Welcome to Eye of the Guide

Part Sixty-one



Seasons of the Bighorn
An Angler's Year

By George Kelly
Excerpt from: Seasons of the Bighorn, An Angler's Year
Published by Willow Creek Press


SOME YEARS AGO I WROTE that the Bighorn stands as a nonpareil among North American trout streams. Nothing that has happened in the years since has caused me to change my mind. Indeed, I am more convinced than ever that this is the case, and my conviction grows with the passing of the seasons.

Shortly after the Bighorn reopened to the angling public in August 1981, noted Montana angler George Anderson asked rhetorically, as the title of an article in Fly Fisherman magazine,The Bighorn: Is it the Best? He wrote that while only time and experience could provide a definitive answer to this question, preliminary evidence suggests that it well might be.

Fifteen years have passed and time has indeed given us some perspective and produced some answers to this question. I think it is now fair to say that not only is the Bighorn a nonpareil among North American trout streams but that it is, by any measure, among the best in the world. The evidence for this assertion is persuasive.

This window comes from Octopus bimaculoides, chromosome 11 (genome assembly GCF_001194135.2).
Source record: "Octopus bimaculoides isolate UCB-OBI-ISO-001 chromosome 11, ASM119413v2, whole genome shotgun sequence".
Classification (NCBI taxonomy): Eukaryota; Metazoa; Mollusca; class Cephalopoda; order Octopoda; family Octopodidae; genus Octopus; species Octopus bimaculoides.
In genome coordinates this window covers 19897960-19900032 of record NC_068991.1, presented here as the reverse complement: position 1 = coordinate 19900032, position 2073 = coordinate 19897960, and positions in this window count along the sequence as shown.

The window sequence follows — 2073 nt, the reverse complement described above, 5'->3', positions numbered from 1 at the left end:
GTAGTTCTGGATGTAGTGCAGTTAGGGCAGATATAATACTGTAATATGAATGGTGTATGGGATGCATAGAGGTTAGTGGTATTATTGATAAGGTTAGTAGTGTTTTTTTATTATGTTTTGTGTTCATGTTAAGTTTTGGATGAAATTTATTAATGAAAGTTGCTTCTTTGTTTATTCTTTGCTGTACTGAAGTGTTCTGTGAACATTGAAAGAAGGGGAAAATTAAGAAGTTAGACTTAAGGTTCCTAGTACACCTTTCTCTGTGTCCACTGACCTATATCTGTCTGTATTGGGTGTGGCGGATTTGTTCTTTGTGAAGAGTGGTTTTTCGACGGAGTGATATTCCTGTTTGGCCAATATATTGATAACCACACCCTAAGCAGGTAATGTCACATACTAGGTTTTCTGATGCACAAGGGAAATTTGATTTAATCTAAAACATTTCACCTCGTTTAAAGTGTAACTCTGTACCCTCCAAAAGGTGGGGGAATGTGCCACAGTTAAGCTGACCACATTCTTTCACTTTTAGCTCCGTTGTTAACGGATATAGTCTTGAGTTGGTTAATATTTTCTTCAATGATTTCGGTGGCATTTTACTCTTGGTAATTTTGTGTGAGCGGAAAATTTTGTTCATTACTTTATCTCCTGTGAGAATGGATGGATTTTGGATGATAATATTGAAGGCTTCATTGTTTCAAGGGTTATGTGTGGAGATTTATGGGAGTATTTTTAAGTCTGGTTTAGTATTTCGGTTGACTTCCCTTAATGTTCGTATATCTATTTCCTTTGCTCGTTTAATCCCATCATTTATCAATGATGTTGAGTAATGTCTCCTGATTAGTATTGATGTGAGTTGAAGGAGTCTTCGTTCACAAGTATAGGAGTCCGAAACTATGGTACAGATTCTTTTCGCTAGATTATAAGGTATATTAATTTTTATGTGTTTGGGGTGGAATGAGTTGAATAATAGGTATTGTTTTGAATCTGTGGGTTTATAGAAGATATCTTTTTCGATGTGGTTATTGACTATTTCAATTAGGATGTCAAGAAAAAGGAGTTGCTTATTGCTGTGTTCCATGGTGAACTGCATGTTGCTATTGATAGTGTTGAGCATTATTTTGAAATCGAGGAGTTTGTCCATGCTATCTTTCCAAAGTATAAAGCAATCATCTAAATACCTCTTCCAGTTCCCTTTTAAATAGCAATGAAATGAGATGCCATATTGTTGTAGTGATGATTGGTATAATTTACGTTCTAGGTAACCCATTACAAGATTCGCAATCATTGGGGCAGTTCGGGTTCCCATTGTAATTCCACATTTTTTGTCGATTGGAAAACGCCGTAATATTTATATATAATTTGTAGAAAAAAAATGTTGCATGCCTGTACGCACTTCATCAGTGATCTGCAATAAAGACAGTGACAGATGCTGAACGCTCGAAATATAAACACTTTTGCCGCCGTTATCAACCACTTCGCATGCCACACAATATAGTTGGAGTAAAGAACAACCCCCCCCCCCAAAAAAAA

If one accepts the thesis that a great part of the reason that we fish for trout is to catch them, then one of the measures of a great stream should be that it is home to a significant number of trout. That is to say that we can fish with confidence, secure in the knowledge that we are not wasting our time on unproductive waters, and that our success or lack thereof will depend mainly on our angling skills. According to Montana Department of Fish, Wildlife and parks biologists, in the first 13 river miles below Yellowtail Dam the Bighorn is home to over 5,000 catchable trout per mile - a very conservative estimate, in my opinion. Still, while the number varies somewhat from year to year depending on stream flow, it is a staggering figure. It indicates that with a few exceptions there are nearly twice as many catchable trout per mile in the Bighorn than in any other trout stream in Montana. If the sheer number of trout available to be caught was the sole criterion for judging the value of a trout stream, then surely the Bighorn would stand tall among its peers.